Chemico-genetic strategies to inhibit the leukemic potential of threonine aspartase-1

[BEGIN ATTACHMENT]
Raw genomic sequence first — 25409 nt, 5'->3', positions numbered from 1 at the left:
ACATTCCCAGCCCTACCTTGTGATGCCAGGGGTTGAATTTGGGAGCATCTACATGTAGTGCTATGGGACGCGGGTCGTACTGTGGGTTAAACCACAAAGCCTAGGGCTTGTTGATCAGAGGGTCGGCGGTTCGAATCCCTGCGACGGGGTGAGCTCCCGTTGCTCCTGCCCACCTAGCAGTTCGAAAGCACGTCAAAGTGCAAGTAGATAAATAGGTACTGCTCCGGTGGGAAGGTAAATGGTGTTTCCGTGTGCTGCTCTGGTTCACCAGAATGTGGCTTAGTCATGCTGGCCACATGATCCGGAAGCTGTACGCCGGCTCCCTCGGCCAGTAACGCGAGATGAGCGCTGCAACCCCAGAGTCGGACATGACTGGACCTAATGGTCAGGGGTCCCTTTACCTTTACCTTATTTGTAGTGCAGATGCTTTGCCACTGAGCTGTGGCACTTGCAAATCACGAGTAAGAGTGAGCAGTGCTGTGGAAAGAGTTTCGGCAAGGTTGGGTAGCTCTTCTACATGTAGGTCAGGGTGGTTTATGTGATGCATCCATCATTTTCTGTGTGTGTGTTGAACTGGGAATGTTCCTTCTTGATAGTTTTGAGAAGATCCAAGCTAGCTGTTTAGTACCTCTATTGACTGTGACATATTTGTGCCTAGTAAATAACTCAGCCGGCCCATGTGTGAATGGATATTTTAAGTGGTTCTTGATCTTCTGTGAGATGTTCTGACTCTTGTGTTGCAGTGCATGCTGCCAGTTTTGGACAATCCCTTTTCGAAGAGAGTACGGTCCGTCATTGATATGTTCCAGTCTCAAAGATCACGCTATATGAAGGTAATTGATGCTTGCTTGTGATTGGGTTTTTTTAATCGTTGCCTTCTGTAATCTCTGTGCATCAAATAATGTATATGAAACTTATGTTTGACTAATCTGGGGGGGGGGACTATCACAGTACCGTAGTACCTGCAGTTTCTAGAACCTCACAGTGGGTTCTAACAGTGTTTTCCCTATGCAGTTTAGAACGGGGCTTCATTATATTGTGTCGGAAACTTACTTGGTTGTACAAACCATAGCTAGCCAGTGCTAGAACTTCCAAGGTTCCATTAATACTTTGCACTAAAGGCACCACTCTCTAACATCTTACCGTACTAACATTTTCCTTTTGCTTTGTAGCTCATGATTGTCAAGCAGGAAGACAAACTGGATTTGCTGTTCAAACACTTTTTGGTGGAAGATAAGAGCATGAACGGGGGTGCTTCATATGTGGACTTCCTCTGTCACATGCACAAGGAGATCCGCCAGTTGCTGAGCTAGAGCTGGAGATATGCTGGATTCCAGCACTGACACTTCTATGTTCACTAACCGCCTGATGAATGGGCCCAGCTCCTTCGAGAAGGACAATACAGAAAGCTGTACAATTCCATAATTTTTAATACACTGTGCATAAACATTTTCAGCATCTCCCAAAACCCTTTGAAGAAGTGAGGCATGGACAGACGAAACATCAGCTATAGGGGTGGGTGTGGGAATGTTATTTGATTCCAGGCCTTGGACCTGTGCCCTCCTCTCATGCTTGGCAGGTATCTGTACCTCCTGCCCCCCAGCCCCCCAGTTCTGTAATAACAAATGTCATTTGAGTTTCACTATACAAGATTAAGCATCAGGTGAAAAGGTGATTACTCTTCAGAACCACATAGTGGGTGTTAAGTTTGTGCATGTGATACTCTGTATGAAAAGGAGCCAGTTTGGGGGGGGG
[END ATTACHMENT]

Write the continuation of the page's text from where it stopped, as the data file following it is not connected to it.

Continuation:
Chromosomal rearrangements of the mixed lineage leukemia (MLL) gene with numerous partner genes are frequently found in acute myeloid (AML) and acute lymphoblastic leukemia (ALL). Although the pathomechanism of t(4;11)-mediated leukemia is still discussed, expression of the AF4•MLL fusion enhanced the repopulating potential of CD34+-cells, and led to the development of predominantly proB-ALL in a mouse model. The AF4•MLL protein contains cleavage-sites for Threonine Aspartase-1 (Taspase1). Upon processing by Taspase1, the AF4•MLL cleavage products form a protein complex resistant to SIAH-mediated degradation and activate oncogenic programs. Furthermore, Taspase1 is overexpressed in liquid and solid human cancers suggesting that Taspase1 is coopted to promote and sustain tumorigenesis. As genetic deletion of Taspase1 in the mouse produced no overt deﬁciencies, inhibition of Taspase1 may offer novel anticancer strategies, including the treatment of leukemias. Human Taspase1 encodes a protease of 420 amino acids (aa) cleaving substrates in trans by recognizing a conserved peptide motif (Q3[F,I,L,V]2D1↓G1’x2’D3’D4’). Unfortunately, Taspase1’s activity is not affected by common protease inhibitors, currently precluding the assessment of its clinical and therapeutic relevance. Here, we present our endeavors to target Taspase1’s oncogenic potential by (i) overexpression of inactive Taspase1 variants, and (ii) testing a putative Taspase1 inhibitor.